Empowered, activist customers are getting better and better at making their displeasure known ... and, as they proved this year, they are also getting better at winning battles against big companies.
Occasional problems with customers are inevitable. The question is, how do you reduce the odds of those problems turning into crises for your company? Following are three marketing takeaways for handling conflicts with today's social-media-savvy consumers.
TAKEAWAY #1: STAY CONNECTED. The video rental service Netflix announced a bold new initiative, Qwikster, that hadn't been adequately field-tested with consumers. Customers, still furious over a recent price increase, went ballistic. As of today, Netflix stock has lost 75% of its value in just 4 months, and the company has lost approximately one million customers. Netflix did considerable self-inflicted damage before it finally started listening to the wisdom of its customers. Whether it listened in time remains an open question.
The moral: Don't be arrogant. Get the advice of customers before you make big decisions that impact them.
TAKEAWAY #2: STAY FLEXIBLE. Opposition to Bank of America's plan to charge debit-card users a five-dollar monthly fee hit a national nerve, and the planned fee became a lightning-rod issue for consumers who were already cranky with the entire banking sector.
Over 300,000 on-line signatures demanded that Bank of America drop its plans for a monthly fee. It did. Then, quietly, the bank more than made up the difference with a range of account pricing changes more closely pegged to individual consumer behavior ... and less likely to fuel a national debate about banks.
The moral: Be flexible and agile enough to change course when customers are legitimately upset. That's better than becoming a lightning rod for dissatisfaction against an entire industry.
TAKEAWAY #3: STAY HUMBLE. This year, The Gap announced a new logo that was widely lampooned by consumers and media. Instead of digging in its heels and insisting that it knew how to choose its own marketing images, the company restored the familiar Gap logo consumers knew and trusted ... and acknowledged, tactfully, that consumers had been right to demand its return.
The moral: Remember that we are living in volatile times. Be humble. Listen when consumers take the time to share their opinions with you ... especially when they're saying something you didn't necessarily want to hear!
Next year, we will see more evidence of increasingly assertive consumers who know they can push back and win. Empowered by new communications technologies, and ever more willing to gather forces when circumstances require, these consumers will only make life difficult for those marketers who ignore them or take them for granted. Implement these three takeaways ... and you will be better positioned to succeed with 2012's more demanding consumers.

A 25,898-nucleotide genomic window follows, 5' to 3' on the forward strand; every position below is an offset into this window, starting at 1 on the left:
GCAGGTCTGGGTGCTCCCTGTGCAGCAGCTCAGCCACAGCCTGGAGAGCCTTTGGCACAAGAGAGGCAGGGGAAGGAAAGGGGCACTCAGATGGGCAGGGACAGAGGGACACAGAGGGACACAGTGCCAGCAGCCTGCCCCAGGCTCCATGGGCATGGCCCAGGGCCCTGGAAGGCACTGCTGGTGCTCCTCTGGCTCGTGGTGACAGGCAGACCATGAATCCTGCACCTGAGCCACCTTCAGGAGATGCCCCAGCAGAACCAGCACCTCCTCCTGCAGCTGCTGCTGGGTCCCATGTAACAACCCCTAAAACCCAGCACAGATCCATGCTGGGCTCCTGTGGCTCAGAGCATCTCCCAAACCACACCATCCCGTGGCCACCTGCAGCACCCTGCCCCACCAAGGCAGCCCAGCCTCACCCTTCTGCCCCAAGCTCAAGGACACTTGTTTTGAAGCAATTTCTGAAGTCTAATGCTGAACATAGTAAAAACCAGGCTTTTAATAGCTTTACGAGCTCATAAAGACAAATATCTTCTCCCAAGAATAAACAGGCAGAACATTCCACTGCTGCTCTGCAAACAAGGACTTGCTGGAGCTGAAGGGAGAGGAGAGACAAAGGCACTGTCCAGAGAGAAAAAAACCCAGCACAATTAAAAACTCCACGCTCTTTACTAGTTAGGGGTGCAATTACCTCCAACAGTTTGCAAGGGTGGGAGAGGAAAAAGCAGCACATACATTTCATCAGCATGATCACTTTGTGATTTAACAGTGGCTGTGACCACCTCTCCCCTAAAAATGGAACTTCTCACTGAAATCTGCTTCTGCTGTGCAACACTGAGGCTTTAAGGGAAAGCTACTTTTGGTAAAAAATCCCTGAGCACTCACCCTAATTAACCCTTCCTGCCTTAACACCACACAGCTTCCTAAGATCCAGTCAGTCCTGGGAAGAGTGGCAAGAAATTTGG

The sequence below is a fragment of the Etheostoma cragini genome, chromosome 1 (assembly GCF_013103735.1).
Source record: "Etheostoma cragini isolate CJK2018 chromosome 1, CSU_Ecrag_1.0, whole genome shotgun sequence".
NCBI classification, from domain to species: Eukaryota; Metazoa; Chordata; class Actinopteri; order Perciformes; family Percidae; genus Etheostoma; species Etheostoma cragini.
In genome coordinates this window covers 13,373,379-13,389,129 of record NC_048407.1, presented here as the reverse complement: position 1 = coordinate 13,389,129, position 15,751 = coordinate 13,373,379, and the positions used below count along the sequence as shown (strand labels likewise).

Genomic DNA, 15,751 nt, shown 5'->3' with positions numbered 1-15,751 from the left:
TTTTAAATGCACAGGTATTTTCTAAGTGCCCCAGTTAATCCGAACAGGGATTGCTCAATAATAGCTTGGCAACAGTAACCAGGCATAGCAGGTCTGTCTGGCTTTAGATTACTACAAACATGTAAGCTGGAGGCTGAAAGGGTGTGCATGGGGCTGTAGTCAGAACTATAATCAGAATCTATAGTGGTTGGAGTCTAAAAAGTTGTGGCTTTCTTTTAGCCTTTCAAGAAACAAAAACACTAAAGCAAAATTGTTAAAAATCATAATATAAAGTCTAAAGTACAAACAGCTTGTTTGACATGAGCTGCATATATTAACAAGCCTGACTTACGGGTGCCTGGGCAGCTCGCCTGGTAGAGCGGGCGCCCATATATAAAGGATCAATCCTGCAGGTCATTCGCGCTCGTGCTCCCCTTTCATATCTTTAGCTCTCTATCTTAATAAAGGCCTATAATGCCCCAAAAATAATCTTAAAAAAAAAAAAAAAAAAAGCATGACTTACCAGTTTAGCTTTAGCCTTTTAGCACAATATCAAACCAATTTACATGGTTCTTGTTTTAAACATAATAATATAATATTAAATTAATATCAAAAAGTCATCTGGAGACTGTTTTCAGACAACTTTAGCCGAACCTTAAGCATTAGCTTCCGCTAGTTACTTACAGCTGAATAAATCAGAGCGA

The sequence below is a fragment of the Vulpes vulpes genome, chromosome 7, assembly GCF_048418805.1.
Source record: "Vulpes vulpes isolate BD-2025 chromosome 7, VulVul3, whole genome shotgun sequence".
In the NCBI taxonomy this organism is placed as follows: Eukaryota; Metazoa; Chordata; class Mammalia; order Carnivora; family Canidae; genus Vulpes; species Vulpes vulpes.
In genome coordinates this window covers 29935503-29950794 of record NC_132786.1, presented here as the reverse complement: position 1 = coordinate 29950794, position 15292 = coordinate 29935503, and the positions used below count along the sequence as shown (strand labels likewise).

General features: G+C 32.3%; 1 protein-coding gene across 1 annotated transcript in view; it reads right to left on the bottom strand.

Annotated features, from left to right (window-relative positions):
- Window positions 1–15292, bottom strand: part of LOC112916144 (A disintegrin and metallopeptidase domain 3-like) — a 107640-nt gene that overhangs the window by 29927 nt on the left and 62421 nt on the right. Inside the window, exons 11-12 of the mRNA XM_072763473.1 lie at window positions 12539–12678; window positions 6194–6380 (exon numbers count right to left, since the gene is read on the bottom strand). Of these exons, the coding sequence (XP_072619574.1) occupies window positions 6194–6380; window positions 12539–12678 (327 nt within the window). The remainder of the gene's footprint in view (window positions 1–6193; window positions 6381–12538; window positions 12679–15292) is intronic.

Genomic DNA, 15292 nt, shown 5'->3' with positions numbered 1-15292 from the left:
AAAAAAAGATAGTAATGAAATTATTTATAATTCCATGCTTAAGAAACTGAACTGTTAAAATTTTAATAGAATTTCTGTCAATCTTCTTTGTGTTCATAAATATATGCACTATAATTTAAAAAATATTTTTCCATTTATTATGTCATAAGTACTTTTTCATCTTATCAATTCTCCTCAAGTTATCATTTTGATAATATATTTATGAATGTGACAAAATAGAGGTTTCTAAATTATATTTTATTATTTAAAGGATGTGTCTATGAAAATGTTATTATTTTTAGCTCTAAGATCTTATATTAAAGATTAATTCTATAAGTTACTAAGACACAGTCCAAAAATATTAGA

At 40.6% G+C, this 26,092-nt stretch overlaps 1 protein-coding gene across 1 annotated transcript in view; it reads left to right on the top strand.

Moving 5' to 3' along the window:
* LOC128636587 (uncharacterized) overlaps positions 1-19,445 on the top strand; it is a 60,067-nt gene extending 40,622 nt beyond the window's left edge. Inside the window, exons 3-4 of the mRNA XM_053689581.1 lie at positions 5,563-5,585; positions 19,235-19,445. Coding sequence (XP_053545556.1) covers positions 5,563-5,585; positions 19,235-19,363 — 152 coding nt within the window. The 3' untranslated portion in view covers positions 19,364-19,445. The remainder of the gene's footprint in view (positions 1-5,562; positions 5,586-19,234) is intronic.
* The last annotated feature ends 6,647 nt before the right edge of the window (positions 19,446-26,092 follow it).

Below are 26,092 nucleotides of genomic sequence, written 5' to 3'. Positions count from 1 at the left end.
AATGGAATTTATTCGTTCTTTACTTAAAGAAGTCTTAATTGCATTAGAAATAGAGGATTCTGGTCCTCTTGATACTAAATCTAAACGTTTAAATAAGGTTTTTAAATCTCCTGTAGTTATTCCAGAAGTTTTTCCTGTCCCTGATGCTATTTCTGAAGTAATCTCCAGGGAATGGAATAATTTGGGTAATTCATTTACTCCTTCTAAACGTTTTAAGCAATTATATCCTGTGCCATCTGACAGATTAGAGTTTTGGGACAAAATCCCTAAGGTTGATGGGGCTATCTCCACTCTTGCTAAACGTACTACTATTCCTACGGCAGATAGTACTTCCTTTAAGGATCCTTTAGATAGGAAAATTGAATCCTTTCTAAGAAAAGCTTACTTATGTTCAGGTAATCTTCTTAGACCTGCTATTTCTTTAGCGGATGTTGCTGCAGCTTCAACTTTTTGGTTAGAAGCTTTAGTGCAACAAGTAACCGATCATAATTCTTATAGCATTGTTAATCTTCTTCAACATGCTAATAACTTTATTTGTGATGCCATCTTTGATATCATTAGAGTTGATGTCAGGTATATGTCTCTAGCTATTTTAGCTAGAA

Monday, November 28, 2011
Monday, November 21, 2011
This week, I finally figured out the real reason customers mourned and wept when Steve Jobs passed away.
The answer emerged, like the missing value in an algebra problem, shortly after I had watched this remarkable video from the TED series of lectures, a talk filmed years before Jobs passed away. In it, Simon Sinek, examines the messages delivered by Apple, Martin Luther King and others. He explains why those messages did such a superb job of inspiring and motivating people, and why they had so much more impact than competing messages did.
For this blog, I'll be looking only at Sinek's conclusions about the Apple message ... but I urge you to watch the whole video so you can learn from the other examples he cites.
Steve Jobs was not interested in selling you a computer ... although that's what most of his competitors were interested in selling. Computers are a “what” topic. Many of Jobs's competitors, over the years,focused on the “what” of their offering when they put together their marketing messages.
Often, they did this by fixating on some glamorous "money shot" of the object they were trying to sell. But even when Apple showed consumers its product, the larger point of the marketing message was not the “what” that you got when you decided to buy from Apple.
Nor was Steve Jobs interested in selling you faster processing speeds, crisper images, better sound, or enhanced memory capacity. The technical wizardries that deliver those classic marketing “benefits” remain the basis, even now, of most of the marketing messages of Apple's competitors. “Pixels” and “megahertz” are classic “how” topics and they are not the reason thousands of Apple customers left carefully inscribed messages of personal grief at hundreds of customer service centers.
So ... what was Steve Jobs selling you?
The power to shake up the establishment and tell the Powers That Be that you have a better idea. That was -- and is -- Apple's mission, its internal and external marketing message: THINK DIFFERENT.
That is a “why” topic, and it is far, far more powerful as a marketing tool than any “what” or “how” topic. All the revolutionary Apple products were simply means to an end. That end was you rocking the boat and challenging the status quo. Apple's offerings happened to be the tools you could use to challenge established thinking.
The Power of “Why” Message
Once marketers understand the difference between Apple's compelling “why” message ... and the less compelling “what” and “how” messages of its competitors ... they will understand why so many people mourned the passing of Steve Jobs. It was the “why” message that he shared. Jobs made Apple Inc. the embodiment of something special, not just a technology manufacturer.